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Posts Tagged ‘Houston City Council’

Chris Oliver joins the At Large #1 crowd

From the inbox: Houston Community College Trustee Chris Oliver has announced his candidacy for the open Houston City Council, At-Large Position 1 seat to be filled this November. Chris brings years of experience as a businessman, legislative advocate, and Houston Community College Trustee for District IX to his campaign for Houston City Council. “It’s exciting,” […]

January campaign finance reports – Council

Mayoral reports Controller reports Four Council members are term limited this year. Two, CMs Stephen Costello and Oliver Pennington, are running for Mayor. The other two, CMs CO Bradford and Ed Gonzales, do not have any announced plans at this time, though both were on the list of Mayoral possibilities at one time or another. […]

Saving money by throwing away less

Good strategy all around. As a committee mulls an ambitious and controversial “one bin” project that could overhaul recycling and waste collection in Houston, the city’s traditional mode of getting rid of trash just got cheaper. A renegotiated contract with the city’s primary waste hauler, approved by City Council late last month with little fanfare […]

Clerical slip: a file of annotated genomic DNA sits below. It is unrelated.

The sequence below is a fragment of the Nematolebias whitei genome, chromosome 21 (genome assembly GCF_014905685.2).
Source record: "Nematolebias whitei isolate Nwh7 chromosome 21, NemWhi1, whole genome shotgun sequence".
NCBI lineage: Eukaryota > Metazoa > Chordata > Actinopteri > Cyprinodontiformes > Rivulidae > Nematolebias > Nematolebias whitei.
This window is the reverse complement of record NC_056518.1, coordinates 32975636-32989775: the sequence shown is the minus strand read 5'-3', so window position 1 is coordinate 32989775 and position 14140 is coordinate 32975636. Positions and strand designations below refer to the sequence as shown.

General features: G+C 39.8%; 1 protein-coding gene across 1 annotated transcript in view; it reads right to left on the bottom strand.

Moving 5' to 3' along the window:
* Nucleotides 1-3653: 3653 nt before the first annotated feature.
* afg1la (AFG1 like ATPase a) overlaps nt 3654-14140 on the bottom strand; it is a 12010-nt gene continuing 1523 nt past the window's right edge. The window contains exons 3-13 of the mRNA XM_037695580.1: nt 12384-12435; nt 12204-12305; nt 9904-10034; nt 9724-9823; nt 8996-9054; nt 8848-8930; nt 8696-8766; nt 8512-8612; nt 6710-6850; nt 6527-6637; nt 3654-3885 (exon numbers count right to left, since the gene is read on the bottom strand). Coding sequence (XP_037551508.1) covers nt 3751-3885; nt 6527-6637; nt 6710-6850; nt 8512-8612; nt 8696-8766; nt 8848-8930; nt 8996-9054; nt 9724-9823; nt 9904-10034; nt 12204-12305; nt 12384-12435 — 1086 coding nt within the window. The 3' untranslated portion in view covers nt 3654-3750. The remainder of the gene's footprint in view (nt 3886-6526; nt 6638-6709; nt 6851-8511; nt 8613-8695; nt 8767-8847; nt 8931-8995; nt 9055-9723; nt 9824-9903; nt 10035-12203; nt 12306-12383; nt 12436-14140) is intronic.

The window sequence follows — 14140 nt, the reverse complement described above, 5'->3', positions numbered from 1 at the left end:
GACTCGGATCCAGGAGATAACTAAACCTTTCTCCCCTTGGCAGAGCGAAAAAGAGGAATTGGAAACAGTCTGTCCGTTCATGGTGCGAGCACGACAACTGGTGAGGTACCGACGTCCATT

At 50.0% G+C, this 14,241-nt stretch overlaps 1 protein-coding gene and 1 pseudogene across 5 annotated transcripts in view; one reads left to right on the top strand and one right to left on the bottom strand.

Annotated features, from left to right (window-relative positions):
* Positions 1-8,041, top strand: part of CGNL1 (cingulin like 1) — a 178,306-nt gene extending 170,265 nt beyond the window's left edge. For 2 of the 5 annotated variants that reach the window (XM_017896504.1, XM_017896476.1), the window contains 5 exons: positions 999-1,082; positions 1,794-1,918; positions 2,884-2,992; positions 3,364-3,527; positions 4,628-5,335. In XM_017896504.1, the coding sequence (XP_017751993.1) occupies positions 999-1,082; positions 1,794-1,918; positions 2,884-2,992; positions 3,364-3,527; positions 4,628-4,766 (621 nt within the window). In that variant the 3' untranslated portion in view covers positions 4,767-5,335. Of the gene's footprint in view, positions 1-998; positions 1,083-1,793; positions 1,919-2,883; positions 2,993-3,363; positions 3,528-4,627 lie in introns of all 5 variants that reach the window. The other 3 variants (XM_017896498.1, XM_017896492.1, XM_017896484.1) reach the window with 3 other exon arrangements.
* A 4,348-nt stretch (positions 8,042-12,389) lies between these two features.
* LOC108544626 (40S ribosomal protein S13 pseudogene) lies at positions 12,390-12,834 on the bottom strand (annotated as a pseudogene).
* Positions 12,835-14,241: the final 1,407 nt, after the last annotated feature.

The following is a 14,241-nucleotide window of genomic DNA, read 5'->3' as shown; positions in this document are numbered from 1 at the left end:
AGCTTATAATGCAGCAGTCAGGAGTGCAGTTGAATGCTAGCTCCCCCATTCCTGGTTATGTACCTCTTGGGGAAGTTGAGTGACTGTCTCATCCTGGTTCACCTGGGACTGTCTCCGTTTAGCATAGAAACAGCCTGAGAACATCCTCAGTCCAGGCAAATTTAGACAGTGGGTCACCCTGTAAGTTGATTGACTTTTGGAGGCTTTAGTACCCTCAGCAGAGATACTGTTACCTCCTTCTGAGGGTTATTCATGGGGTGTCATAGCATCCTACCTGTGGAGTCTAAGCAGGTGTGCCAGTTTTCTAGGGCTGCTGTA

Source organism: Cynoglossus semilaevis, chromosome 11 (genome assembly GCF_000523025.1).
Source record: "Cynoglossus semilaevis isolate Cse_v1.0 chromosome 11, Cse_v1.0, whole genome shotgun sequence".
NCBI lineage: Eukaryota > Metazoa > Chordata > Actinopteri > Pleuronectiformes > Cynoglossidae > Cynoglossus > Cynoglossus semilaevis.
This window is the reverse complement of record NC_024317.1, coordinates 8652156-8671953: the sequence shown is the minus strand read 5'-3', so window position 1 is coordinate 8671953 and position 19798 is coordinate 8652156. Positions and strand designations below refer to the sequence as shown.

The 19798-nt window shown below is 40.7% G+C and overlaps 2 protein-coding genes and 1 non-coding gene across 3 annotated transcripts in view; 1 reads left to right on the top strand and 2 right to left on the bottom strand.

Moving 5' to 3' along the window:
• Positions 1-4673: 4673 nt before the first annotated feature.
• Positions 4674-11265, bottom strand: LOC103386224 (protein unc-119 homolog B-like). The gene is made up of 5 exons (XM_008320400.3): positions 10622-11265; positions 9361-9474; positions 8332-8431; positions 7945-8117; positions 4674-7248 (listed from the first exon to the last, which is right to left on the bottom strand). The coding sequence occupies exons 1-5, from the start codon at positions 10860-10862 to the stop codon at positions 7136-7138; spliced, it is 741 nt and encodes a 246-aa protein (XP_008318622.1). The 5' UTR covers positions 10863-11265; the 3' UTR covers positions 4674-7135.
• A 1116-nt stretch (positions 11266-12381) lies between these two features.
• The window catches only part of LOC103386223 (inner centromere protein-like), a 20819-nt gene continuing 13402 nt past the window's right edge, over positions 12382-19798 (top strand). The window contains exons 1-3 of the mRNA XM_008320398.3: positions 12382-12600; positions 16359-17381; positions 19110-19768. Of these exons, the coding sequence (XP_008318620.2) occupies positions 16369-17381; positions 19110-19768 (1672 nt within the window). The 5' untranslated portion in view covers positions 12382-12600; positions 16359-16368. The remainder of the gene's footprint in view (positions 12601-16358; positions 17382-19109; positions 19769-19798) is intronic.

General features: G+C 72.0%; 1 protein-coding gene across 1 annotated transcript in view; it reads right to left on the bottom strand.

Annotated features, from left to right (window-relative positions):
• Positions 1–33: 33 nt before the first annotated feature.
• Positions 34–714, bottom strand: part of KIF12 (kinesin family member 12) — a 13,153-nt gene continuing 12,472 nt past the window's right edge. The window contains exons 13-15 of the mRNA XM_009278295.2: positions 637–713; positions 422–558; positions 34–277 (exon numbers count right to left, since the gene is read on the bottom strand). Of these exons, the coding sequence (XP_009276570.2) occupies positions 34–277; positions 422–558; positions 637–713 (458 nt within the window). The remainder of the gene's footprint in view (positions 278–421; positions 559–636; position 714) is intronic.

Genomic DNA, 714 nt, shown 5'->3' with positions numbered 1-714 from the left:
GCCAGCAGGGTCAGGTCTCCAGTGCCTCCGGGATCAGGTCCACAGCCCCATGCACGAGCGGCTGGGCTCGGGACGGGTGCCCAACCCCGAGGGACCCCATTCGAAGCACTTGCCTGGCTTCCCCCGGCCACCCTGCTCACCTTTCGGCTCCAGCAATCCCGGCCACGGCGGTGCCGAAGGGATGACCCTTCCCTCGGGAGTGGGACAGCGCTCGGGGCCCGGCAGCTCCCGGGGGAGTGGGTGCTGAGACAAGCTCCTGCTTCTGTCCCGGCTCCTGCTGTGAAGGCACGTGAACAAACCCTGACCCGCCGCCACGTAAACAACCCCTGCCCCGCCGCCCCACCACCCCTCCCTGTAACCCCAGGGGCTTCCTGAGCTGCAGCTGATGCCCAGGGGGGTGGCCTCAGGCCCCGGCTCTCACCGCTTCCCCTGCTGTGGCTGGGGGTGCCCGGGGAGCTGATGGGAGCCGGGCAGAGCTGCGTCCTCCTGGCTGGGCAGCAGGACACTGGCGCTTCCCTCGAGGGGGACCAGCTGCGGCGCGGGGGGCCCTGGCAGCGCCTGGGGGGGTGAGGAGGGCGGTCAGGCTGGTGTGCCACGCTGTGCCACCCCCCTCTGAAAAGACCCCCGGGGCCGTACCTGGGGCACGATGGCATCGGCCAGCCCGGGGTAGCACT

Still no consensus on how to deal with the criminal justice complex

And it’s back to the Mayor. Pushed by Mayor Annise Parker to decide whether Houston’s aging police and courts buildings should get patchwork repairs or be fully replaced, with both options carrying staggering price tags, City Council members instead opted for indecision. By a 12-4 vote, the body sidestepped both options – one of which […]

On playing small ball

Campos reacts to Mayor Parker’s future statewide plans. And here again is my small ball take from a few weeks ago: It is time for small ball instead of the big inning. In baseball, small ball is a strategy where you manufacture runs by utilizing the bunt, stealing bases, the hit and run, walks, hitting […]

Injunction granted against Houston fundraising blackout period

It’s a whole new ballgame out there. A federal judge on Friday temporarily blocked a law limiting when candidates in Houston municipal elections can raise money, prompting a scramble to contact donors sooner than campaigns had intended. The injunction, two months after a City Council candidate said the law infringed on his constitutional rights, could […]

Judge or jury ruling on HERO should come soon

From the other big lawsuit action on Friday. A district judge offered little insight Friday as to whether he will grant a jury trial to conservative critics who have sued the city over its controversial equal rights ordinance. During a brief but lively hearing in the 152nd District Court in Houston, Judge Robert Schaffer said […]

Don’t forget about Pasadena

There’s still a lawsuit in the works regarding their 2013 redistricting referendum that switched their Council from an eight-member all-district makeup to six districts and two At large seats, all at the behest of Mayor Johnny Isbell. Pasadena is preparing to change the makeup of its city council in a way that city fathers hope […]

Laurie Robinson to run in At Large #4